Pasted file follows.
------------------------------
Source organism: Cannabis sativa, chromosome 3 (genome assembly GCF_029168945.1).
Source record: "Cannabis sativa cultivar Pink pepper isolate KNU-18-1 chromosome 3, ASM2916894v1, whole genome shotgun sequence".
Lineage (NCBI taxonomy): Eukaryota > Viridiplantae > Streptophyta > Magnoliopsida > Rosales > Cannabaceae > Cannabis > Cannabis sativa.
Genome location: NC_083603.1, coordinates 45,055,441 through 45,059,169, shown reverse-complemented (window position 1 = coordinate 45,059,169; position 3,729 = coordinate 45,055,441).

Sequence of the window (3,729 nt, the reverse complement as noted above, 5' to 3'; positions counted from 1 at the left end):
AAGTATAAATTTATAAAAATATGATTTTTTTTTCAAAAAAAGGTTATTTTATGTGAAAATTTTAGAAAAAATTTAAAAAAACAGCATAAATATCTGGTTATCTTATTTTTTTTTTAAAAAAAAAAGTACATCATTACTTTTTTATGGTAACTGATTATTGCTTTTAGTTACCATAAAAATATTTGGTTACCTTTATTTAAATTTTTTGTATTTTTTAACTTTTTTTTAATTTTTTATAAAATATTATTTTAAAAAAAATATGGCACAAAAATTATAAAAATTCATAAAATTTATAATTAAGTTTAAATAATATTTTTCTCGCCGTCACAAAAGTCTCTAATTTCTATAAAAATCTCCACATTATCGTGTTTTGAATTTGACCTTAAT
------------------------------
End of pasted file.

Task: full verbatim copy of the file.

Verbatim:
Source organism: Cannabis sativa, chromosome 3 (genome assembly GCF_029168945.1).
Source record: "Cannabis sativa cultivar Pink pepper isolate KNU-18-1 chromosome 3, ASM2916894v1, whole genome shotgun sequence".
Lineage (NCBI taxonomy): Eukaryota > Viridiplantae > Streptophyta > Magnoliopsida > Rosales > Cannabaceae > Cannabis > Cannabis sativa.
Genome location: NC_083603.1, coordinates 45,055,441 through 45,059,169, shown reverse-complemented (window position 1 = coordinate 45,059,169; position 3,729 = coordinate 45,055,441).

Sequence of the window (3,729 nt, the reverse complement as noted above, 5' to 3'; positions counted from 1 at the left end):
AAGTATAAATTTATAAAAATATGATTTTTTTTTCAAAAAAAGGTTATTTTATGTGAAAATTTTAGAAAAAATTTAAAAAAACAGCATAAATATCTGGTTATCTTATTTTTTTTTTAAAAAAAAAAGTACATCATTACTTTTTTATGGTAACTGATTATTGCTTTTAGTTACCATAAAAATATTTGGTTACCTTTATTTAAATTTTTTGTATTTTTTAACTTTTTTTTAATTTTTTATAAAATATTATTTTAAAAAAAATATGGCACAAAAATTATAAAAATTCATAAAATTTATAATTAAGTTTAAATAATATTTTTCTCGCCGTCACAAAAGTCTCTAATTTCTATAAAAATCTCCACATTATCGTGTTTTGAATTTGACCTTAAT